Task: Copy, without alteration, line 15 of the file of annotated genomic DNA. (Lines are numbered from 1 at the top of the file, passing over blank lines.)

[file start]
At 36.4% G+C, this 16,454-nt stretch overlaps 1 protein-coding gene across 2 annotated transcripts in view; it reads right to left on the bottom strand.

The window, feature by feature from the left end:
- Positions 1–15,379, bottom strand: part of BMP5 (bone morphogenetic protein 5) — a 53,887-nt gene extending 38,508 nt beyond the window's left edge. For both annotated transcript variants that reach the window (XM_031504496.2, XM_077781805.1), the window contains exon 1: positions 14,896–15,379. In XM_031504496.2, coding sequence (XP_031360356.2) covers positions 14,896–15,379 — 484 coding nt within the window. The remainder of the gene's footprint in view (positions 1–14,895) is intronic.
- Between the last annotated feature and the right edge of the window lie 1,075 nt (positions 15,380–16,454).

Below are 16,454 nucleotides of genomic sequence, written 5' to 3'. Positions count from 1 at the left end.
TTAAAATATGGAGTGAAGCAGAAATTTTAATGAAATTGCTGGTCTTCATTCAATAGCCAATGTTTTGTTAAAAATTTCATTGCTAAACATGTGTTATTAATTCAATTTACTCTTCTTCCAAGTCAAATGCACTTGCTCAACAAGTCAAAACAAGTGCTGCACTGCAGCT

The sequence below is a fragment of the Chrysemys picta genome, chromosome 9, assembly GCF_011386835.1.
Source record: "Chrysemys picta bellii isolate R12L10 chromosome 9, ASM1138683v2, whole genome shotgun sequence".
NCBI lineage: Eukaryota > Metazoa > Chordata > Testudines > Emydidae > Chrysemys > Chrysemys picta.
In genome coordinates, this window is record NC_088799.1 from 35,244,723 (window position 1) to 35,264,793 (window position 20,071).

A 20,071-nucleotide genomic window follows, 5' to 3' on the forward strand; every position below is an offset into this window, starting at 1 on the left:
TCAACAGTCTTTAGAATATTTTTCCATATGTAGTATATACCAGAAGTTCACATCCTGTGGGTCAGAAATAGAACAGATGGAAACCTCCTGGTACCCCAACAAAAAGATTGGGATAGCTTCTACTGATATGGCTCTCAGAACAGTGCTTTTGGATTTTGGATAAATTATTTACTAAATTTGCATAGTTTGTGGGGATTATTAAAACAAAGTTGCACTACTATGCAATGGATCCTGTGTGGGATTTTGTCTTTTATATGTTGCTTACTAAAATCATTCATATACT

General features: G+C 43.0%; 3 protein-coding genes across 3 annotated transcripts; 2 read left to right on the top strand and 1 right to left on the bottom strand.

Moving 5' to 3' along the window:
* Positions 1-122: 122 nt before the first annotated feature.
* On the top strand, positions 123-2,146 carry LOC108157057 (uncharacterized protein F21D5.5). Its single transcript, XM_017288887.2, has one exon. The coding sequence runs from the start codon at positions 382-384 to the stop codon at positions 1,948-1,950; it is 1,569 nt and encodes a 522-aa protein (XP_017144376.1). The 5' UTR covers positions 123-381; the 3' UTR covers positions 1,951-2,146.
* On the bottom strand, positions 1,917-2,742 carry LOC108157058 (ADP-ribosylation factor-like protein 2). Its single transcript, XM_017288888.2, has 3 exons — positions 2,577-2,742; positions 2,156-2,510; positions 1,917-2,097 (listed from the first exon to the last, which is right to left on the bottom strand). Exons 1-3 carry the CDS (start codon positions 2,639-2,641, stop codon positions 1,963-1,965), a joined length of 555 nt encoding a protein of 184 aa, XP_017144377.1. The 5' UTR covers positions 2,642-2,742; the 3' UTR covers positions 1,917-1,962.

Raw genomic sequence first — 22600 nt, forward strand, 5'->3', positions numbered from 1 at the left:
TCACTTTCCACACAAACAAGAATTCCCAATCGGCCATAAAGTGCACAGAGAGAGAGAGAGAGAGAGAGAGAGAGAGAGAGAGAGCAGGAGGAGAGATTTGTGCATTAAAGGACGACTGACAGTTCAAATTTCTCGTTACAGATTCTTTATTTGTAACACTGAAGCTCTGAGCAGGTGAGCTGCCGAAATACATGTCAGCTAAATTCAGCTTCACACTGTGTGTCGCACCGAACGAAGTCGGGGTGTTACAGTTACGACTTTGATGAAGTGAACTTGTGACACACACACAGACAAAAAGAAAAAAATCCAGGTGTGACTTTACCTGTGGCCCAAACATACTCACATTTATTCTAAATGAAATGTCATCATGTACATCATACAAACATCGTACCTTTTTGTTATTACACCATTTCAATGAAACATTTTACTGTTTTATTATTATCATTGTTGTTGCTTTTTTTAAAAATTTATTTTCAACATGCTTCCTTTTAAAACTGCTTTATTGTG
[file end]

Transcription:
* Positions 1-122: 122 nt before the first annotated feature.